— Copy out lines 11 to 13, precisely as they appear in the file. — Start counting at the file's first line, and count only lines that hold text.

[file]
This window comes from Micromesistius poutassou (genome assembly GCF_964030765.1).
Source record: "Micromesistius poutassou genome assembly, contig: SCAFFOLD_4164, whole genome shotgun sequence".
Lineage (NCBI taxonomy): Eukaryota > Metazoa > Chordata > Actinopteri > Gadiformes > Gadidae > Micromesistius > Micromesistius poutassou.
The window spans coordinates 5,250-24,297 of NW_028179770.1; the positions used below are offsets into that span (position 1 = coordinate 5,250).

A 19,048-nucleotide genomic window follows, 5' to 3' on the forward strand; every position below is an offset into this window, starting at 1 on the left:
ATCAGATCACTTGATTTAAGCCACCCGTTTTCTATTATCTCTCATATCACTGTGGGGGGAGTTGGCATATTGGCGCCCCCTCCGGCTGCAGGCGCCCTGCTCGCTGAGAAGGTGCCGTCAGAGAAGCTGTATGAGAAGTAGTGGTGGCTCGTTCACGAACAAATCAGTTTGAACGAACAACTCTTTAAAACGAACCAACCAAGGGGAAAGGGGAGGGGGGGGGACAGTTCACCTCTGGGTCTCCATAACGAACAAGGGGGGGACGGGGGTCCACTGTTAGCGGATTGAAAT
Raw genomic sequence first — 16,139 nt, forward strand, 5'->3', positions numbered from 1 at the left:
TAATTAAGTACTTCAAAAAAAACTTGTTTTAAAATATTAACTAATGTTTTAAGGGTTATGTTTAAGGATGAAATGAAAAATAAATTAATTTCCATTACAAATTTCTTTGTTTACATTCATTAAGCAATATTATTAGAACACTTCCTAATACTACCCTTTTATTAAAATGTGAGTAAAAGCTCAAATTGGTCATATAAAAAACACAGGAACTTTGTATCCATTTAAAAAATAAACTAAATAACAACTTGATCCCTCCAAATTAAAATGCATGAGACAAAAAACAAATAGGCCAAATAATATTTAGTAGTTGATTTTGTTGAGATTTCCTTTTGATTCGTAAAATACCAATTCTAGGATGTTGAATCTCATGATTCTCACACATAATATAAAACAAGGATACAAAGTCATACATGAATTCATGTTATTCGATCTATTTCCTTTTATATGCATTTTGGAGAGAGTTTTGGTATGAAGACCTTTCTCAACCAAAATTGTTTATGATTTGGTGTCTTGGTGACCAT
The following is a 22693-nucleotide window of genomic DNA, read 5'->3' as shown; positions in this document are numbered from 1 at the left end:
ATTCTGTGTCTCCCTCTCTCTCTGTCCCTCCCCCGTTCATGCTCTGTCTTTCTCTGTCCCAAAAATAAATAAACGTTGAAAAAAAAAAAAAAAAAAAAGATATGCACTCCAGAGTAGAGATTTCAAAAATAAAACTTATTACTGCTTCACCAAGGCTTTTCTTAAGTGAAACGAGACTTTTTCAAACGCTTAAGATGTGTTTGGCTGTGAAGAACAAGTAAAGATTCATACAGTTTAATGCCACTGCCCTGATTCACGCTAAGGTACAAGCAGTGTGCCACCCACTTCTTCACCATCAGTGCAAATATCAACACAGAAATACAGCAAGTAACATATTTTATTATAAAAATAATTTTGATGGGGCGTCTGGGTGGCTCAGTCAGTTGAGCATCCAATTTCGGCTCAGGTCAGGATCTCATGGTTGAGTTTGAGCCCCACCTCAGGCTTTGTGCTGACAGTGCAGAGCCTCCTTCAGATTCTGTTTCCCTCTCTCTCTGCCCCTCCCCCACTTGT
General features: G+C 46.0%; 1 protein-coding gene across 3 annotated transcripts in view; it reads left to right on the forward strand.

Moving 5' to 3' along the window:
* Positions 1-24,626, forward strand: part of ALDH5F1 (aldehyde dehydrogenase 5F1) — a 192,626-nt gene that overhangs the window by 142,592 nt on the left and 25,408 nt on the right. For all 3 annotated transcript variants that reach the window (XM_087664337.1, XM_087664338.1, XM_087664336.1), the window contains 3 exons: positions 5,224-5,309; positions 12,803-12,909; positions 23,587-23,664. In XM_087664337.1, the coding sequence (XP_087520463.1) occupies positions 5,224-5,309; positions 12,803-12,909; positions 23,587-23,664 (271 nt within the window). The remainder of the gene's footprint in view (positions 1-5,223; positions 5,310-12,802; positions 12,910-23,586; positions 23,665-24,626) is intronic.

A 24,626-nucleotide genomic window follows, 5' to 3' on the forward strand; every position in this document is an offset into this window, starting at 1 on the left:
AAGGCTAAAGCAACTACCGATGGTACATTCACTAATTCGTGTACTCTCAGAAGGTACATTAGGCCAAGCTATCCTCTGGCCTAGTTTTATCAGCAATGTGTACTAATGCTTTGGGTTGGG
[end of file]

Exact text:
General features: G+C 46.0%; 1 protein-coding gene across 3 annotated transcripts in view; it reads left to right on the forward strand.

Moving 5' to 3' along the window:
* Positions 1-24,626, forward strand: part of ALDH5F1 (aldehyde dehydrogenase 5F1) — a 192,626-nt gene that overhangs the window by 142,592 nt on the left and 25,408 nt on the right. For all 3 annotated transcript variants that reach the window (XM_087664337.1, XM_087664338.1, XM_087664336.1), the window contains 3 exons: positions 5,224-5,309; positions 12,803-12,909; positions 23,587-23,664. In XM_087664337.1, the coding sequence (XP_087520463.1) occupies positions 5,224-5,309; positions 12,803-12,909; positions 23,587-23,664 (271 nt within the window). The remainder of the gene's footprint in view (positions 1-5,223; positions 5,310-12,802; positions 12,910-23,586; positions 23,665-24,626) is intronic.